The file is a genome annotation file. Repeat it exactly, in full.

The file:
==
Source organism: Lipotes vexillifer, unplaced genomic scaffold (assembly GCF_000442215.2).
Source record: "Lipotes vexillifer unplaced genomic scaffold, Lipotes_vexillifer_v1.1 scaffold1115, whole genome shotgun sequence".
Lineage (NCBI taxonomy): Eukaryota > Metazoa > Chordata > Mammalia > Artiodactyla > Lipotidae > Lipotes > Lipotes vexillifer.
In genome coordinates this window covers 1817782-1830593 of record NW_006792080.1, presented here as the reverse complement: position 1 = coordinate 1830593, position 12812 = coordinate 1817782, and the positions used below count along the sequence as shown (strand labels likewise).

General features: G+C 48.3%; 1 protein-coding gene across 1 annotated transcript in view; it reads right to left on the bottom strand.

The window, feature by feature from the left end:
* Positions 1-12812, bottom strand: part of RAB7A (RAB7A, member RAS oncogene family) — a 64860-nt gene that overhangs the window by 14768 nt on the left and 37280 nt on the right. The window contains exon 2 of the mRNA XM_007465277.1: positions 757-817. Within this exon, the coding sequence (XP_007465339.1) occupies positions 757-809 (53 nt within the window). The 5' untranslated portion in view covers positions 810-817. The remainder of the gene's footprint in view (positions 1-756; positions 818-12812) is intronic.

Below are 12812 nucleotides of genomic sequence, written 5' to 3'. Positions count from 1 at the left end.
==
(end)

Source organism: Lipotes vexillifer, unplaced genomic scaffold (assembly GCF_000442215.2).
Source record: "Lipotes vexillifer unplaced genomic scaffold, Lipotes_vexillifer_v1.1 scaffold1115, whole genome shotgun sequence".
Lineage (NCBI taxonomy): Eukaryota > Metazoa > Chordata > Mammalia > Artiodactyla > Lipotidae > Lipotes > Lipotes vexillifer.
In genome coordinates this window covers 1817782-1830593 of record NW_006792080.1, presented here as the reverse complement: position 1 = coordinate 1830593, position 12812 = coordinate 1817782, and the positions used below count along the sequence as shown (strand labels likewise).

General features: G+C 48.3%; 1 protein-coding gene across 1 annotated transcript in view; it reads right to left on the bottom strand.

The window, feature by feature from the left end:
* Positions 1-12812, bottom strand: part of RAB7A (RAB7A, member RAS oncogene family) — a 64860-nt gene that overhangs the window by 14768 nt on the left and 37280 nt on the right. The window contains exon 2 of the mRNA XM_007465277.1: positions 757-817. Within this exon, the coding sequence (XP_007465339.1) occupies positions 757-809 (53 nt within the window). The 5' untranslated portion in view covers positions 810-817. The remainder of the gene's footprint in view (positions 1-756; positions 818-12812) is intronic.

Below are 12812 nucleotides of genomic sequence, written 5' to 3'. Positions count from 1 at the left end.